This is the third of a three-part series. If you missed the first two, start here.
We ended last week’s post talking about online ads as a method of bringing people into your funnel. The problem with online ads—once you have tweaked your message, determined the target audience to show the ad to, crafted the image and the offer to the point where people actually CLICK ON THE DAMN AD—is your new prospect doesn’t yet know, like, or trust you. They’re kind of happy that you gave them something for free, but just about everyone does that on the internet now.
So now you need a nurture campaign to warm them up and build your relationship before you try to sell them something. Common wisdom states that it takes four to seven “exposures” for you to make a dent in someone’s consciousness and actually see sales start rolling in. According to ZoomInfo about 50% of all sales happen after the fifth contact.
Get your 4-7 Exposures Done in Rapid Succession
It stands to reason that the sooner you get those four to seven contacts completed, the sooner you will start making sales. Yes and no.
Frankly, if you send me more than two emails in a day, you stand a very good chance of being deleted from my life. (I’m not counting the obligatory confirmation email from your autoresponder platform.) In fact, one email a day is more than enough. If your opt in freebie is a seven day course, then yes, I’ll expect an email from you once a day for seven days. If you’re sending me an email every day for the sake of sending me an email every day and I am not receiving any value from you, then I’m going to stop opening them. Yes, there’s a whole school of thought that says you should email your list every day. I look for marketing strategies that are easy to implement. You may be a person who is up for sending your list an email every day. I can tell you right now, it ain’t gonna happen if I’m in charge of doing it. Before you embark on any marketing strategy, ask yourself if you can be consistent in your efforts.
I do like to send out a nurture campaign of about 7 emails (sometimes 10, depending on how ambitious I am) within two weeks. I’ll send the immediate email, one the next day, and then send the next 5 spaced out about every other day. After that, subscribers are put into the “general” email send outs. In my case, it’s a weekly blog post and every so often, a broadcast email. (Yes, I know I should step up my marketing.) I think a better ratio is three emails a week, as long as you’re adding value.
The core message is to get your initial email series out to new subscribers within two weeks. By then people will have a good feel for who you are and what you’re about. They’re starting to like and trust you. You may not have their full trust yet, but you’ve made a good start. The higher the price of your offering, the more trust people will need to have in you.
There’s a way to short cut this process.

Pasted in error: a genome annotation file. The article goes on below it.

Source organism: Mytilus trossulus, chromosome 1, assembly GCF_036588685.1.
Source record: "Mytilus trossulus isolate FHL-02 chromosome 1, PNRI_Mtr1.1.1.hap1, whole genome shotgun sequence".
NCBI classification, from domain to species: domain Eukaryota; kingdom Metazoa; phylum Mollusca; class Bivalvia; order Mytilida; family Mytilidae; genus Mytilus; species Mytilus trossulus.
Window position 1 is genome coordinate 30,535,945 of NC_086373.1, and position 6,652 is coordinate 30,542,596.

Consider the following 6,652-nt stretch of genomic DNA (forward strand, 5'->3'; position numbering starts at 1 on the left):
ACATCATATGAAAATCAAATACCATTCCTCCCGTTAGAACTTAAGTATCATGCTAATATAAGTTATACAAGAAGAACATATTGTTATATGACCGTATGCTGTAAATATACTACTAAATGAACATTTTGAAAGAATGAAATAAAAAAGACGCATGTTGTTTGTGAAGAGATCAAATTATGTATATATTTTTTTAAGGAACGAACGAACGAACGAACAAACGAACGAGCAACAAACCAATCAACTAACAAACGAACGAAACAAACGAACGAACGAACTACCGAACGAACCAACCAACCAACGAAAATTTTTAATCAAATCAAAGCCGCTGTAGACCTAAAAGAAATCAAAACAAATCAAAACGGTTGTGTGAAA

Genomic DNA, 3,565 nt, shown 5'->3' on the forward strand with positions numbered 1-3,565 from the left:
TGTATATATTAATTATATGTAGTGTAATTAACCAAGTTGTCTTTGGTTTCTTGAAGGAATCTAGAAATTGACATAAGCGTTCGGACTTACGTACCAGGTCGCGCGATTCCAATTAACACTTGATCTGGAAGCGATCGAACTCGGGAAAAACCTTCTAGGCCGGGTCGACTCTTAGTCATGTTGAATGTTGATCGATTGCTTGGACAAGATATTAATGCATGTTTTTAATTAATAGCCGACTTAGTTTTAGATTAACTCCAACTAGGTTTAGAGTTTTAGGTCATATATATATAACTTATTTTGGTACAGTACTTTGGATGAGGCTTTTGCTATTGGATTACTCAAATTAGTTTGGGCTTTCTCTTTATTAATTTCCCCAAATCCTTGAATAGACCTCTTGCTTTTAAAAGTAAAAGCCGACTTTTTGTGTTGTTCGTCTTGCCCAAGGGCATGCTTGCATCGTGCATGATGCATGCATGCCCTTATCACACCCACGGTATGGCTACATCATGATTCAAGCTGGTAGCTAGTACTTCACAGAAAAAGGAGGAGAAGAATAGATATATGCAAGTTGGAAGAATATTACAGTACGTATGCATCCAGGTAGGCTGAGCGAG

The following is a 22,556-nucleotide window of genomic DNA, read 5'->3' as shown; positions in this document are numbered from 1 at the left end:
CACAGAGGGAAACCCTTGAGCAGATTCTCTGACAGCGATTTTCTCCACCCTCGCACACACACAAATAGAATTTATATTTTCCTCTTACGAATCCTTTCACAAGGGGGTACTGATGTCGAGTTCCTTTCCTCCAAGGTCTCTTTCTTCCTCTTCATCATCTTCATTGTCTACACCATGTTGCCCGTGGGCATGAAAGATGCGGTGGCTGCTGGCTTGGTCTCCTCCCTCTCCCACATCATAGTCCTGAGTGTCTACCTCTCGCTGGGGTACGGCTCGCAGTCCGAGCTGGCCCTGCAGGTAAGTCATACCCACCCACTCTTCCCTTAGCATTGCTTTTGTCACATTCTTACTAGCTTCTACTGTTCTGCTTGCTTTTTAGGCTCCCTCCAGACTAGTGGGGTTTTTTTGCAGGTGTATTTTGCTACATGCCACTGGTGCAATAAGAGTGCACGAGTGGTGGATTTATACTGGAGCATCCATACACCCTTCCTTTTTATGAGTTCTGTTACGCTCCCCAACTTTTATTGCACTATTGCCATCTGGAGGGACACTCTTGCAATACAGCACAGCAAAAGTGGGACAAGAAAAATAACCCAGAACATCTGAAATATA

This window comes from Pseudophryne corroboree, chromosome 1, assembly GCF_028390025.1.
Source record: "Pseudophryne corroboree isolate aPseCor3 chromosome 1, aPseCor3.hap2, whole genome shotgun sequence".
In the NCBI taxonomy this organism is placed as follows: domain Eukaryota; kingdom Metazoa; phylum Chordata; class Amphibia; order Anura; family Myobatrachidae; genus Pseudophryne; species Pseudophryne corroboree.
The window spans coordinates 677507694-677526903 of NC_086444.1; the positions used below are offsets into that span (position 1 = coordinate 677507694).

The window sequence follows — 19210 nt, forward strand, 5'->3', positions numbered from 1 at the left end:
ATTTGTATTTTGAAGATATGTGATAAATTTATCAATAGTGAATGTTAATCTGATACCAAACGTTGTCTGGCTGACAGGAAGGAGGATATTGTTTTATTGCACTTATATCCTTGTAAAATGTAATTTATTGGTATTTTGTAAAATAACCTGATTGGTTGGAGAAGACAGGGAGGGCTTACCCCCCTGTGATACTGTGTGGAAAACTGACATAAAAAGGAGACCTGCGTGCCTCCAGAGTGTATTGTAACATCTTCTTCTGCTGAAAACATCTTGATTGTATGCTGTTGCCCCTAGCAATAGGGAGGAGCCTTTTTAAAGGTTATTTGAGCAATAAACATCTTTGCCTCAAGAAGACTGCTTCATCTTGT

Leverage Other People’s Audience and Credibility
Online or Offline
I can tell you all day long that I have the solution to your problem, but if you don’t know anything about me, I’m just another person on the internet, blowing my own horn. However, if someone you have already had business dealings with that you know and trust says, “Hey, you need to talk to Barbara about writing and publishing your book; she knows her stuff” you are much more inclined to get to know me and do business with me.
Third party recommendations are the fastest way to build credibility and authority. You can gain these, in varying degrees in a number of ways.
First is a straight out testimonial, recommendation or referral. Most sales pages have testimonials from actual customers, saying how pleased they are with the product, service, or person. A foreword to a book or a “blurb” saying positive things about your book would fall in this category, too. A foreword carries more strength; blurbs, especially from people who are known in your field, give you credibility.
Joint Ventures are another way to leverage other people’s audiences. If you are on a number of email lists, you will often get basically the same email telling you about someone’s new product or service. Those people are launch affiliates, sometimes doing it for the money, sometimes just helping out a friend. You want to build a network of people who have lists that can do an email send out for you, telling their people about your launch. This is a double-edged sword: The time will come when they want you to do a send out to your list to help their launch. Make sure you choose JV partners that you will feel proud to tell your list about. Joint venture partners will sometimes want a piece of the sale—that’s when you need to have the ability to set up affiliate links.
Affiliates are people who sell your product or service to others. They sign up to be an affiliate and often you have pre-written sales emails or ads that they can use to promote you. When they sign up to be an affiliate, they are given an affiliate link to use in their promotional efforts. When someone buys through that link, the software tracks where the sale came from and, at the end of the month (usually after whatever guarantee period you have), you “cut checks” or send out the commission to your affiliates. There are a number of ways to add affiliate software to your site; some as simple as a plugin, some more complex. You can also list your product on sites such as Clickbank or Commission Junction, or ShareASale.